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Tag Archives : shampooing

Anabel Kingsley’s Tips for Shampooing & Conditioning

Last week a friend phoned for advice as she changed her hair colour from light brunette to a gorgeous ‘Scandinavian blonde’. After having frantically googled tips for caring for bleached hair, she was left torn between conflicting information. ‘I’ve been told I shouldn’t wash it’ she said ‘because the natural oils will be dried out.’ It seems when someone gets a new look they’re bombarded with new advice – and more often than not that advice is full of urban myth.

Urban Shampoo Myths

Recently, we’ve seen an explosion of this surrounding the co-washing and ‘no poo’ movement. Cleansing conditioners and other similar products are popping up left right and centre, promising to keep locks healthy and shiny with no need for shampoo. While co-washing is better for your hair than no washing at all, the facts out there are misleading. Even though ‘natural’ oils do offer the hair some protection by helping to reduce friction, they do not hydrate the hair shaft; it is the water, and not the oil content of your strands that does this. This means that shampooing actually helps to restore moisture.


Although co-washing does involve wetting your hair, it’s akin to only washing your body with moisturizer, and will have similar results. Just think – there are roughly 20 thousand oil glands on the scalp (more than your underarms!), not to mention sweat glands, so bad odour will be an issue. Oils on your scalp are also the perfect breeding ground for yeasts and bacteria, so forgo shampooing for more than two days and you’re likely to end up with a case of dandruff and itching. Lack of body and volume are also something to consider, especially if you have fine hair.

But What About Cleansing Conditioners?

Simply put, these are a re-hash of ‘two-in-one’ shampoos that were invented 30 years ago; new name, same idea. The problem with these is that they are neither great at cleansing nor at conditioning. Hair itself is negatively charged, so for a shampoo to remove grime, it too needs to be negatively charged to repel dirt away; and for a conditioner to work well it must be positively charged, so it is attracted to the hair shaft. Cleansing conditioners try to take both of these benefits into account in a formulation, but it’s just not as effective. Shampooing should take roughly 60 seconds of your day, so if you put in that little extra time, you’ll get much more from your hair care routine.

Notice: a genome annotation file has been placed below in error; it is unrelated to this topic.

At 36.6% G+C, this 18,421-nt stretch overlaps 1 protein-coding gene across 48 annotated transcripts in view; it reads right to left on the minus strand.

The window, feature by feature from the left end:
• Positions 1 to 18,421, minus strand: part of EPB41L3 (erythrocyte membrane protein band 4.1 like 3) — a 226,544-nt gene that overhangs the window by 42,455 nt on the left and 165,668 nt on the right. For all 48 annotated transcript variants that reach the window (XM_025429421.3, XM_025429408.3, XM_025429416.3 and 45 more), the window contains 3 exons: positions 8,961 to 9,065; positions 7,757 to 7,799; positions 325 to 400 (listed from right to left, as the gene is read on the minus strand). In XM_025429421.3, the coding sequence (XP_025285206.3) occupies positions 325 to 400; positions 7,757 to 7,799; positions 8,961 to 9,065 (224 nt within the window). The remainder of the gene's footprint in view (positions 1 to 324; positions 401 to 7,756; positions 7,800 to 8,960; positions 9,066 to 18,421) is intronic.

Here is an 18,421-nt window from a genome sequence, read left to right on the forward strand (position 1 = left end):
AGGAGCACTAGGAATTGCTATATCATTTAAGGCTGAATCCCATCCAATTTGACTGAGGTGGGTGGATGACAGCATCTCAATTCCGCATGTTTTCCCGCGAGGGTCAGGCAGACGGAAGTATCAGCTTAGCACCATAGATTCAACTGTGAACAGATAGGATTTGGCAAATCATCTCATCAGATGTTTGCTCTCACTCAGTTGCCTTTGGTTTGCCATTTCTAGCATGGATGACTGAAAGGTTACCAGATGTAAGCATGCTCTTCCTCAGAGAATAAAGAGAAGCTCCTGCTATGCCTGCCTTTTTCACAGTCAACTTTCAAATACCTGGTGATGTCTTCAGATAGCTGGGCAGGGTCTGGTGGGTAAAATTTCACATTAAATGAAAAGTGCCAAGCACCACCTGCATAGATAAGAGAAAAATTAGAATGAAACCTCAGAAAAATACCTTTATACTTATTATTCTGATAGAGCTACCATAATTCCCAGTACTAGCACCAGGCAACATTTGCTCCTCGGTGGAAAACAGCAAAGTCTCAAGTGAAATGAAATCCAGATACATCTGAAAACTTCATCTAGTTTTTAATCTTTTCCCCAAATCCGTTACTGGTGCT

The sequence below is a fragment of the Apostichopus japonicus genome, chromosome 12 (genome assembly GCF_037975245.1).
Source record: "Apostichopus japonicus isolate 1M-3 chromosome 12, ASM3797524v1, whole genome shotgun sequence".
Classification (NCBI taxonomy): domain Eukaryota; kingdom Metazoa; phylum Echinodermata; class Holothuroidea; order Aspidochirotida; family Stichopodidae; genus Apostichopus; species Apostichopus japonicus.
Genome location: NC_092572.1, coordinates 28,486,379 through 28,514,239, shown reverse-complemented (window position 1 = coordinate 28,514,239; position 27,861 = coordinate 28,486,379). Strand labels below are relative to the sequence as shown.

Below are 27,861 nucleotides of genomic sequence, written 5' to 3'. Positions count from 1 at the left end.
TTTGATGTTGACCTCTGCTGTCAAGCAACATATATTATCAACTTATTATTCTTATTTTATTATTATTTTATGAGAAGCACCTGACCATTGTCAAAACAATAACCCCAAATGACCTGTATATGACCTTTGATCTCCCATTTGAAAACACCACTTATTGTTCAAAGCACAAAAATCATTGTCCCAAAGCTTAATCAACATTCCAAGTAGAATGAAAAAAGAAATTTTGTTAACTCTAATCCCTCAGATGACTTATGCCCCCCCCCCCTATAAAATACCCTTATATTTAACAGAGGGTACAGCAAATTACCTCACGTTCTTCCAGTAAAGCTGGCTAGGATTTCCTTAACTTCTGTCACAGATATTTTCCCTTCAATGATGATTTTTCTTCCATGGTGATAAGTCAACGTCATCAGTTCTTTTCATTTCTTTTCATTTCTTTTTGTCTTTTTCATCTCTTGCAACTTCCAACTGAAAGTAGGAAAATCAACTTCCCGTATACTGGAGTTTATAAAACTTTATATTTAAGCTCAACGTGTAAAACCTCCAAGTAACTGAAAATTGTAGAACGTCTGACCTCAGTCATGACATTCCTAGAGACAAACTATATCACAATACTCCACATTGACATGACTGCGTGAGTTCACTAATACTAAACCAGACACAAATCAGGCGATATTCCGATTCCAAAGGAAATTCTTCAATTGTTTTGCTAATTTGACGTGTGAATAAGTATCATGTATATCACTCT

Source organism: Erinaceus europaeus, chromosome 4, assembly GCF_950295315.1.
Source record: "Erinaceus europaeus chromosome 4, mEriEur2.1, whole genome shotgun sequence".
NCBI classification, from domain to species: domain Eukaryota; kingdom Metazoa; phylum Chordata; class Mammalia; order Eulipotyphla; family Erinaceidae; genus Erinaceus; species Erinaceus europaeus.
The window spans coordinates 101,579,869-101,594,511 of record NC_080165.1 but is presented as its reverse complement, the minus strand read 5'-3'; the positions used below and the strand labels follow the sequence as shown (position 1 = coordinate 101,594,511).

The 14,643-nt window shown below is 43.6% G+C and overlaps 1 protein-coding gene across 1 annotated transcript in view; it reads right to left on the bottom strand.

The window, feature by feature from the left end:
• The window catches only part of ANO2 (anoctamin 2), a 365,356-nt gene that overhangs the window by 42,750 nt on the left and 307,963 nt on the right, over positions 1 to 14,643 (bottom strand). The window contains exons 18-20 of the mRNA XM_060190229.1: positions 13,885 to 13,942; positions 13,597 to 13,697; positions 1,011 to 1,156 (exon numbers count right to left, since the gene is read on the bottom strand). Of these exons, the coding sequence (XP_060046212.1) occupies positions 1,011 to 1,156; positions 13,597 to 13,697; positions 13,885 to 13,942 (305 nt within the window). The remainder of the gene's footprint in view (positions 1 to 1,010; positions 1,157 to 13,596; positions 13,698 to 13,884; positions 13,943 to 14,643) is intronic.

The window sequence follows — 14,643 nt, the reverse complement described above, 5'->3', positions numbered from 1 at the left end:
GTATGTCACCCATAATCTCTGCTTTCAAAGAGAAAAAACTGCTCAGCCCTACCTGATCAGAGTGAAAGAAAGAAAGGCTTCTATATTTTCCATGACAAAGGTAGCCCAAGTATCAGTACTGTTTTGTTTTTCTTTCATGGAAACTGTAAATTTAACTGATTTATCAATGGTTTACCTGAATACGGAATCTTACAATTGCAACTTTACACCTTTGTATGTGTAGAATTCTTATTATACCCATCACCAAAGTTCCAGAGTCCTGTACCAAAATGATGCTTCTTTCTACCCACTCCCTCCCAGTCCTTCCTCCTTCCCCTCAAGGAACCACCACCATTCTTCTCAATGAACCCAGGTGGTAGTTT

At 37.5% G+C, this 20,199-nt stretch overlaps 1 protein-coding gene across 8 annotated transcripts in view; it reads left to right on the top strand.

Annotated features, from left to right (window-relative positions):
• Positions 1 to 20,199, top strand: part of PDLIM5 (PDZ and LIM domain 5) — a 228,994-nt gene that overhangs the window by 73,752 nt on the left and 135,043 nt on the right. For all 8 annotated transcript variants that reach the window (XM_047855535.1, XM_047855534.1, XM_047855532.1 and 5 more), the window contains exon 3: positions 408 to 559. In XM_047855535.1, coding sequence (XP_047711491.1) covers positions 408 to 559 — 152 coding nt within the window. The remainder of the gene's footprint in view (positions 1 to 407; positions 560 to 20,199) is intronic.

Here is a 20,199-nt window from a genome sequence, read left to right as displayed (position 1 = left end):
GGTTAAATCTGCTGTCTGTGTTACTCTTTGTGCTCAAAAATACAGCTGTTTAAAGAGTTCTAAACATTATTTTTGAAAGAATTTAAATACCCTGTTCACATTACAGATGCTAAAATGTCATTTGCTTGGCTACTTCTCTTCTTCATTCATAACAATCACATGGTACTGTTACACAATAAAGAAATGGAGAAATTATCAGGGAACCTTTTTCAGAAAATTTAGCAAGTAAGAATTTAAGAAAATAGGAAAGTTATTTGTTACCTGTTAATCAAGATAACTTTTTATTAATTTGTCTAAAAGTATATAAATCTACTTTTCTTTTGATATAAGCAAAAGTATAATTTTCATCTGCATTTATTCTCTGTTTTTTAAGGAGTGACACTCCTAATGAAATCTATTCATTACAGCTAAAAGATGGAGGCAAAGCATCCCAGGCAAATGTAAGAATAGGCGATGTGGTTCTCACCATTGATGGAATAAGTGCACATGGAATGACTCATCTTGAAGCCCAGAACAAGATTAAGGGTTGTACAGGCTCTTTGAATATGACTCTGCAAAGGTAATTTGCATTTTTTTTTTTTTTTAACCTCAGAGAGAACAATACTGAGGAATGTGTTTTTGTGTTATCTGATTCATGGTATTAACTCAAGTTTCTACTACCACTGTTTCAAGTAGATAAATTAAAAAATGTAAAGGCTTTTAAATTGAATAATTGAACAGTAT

Needless to say, I assured my friend to keep washing her hair as usual and got a very happy text by the end of the week. As she put it her tresses ‘had progressively improved condition with each wash’.

Tops Tips for Shampooing & Conditioning

  • Shampoo as often as you can to keep your scalp environment healthy, and your hair shiny and full of bounce.
  • If you find your hair is dry, coated or rough after shampooing, chances are you are using the wrong shampoo/conditioner. Choose a shampoo that’s geared towards your hair texture, and a conditioner that takes your hair’s general condition and length into account. For instance, if you have fine, processed hair, use a Body Building Shampoo and Moisture Balancing Conditioner. Don’t apply conditioner close to your scalp. It’s not needed here and will simply weigh your roots down. Starting at your ends, gently comb conditioner through to your mid-lengths for the best results.
  • Piling hair on top of your head when shampooing can cause tangles, breakage, and as a worst-case scenario, matting. Gently massage shampoo into your root area, and let the suds run down through the lengths of your hair.
  • If you think you’ve rinsed your shampoo enough, rinse again! Improper rinsing is a common cause of dull looking locks.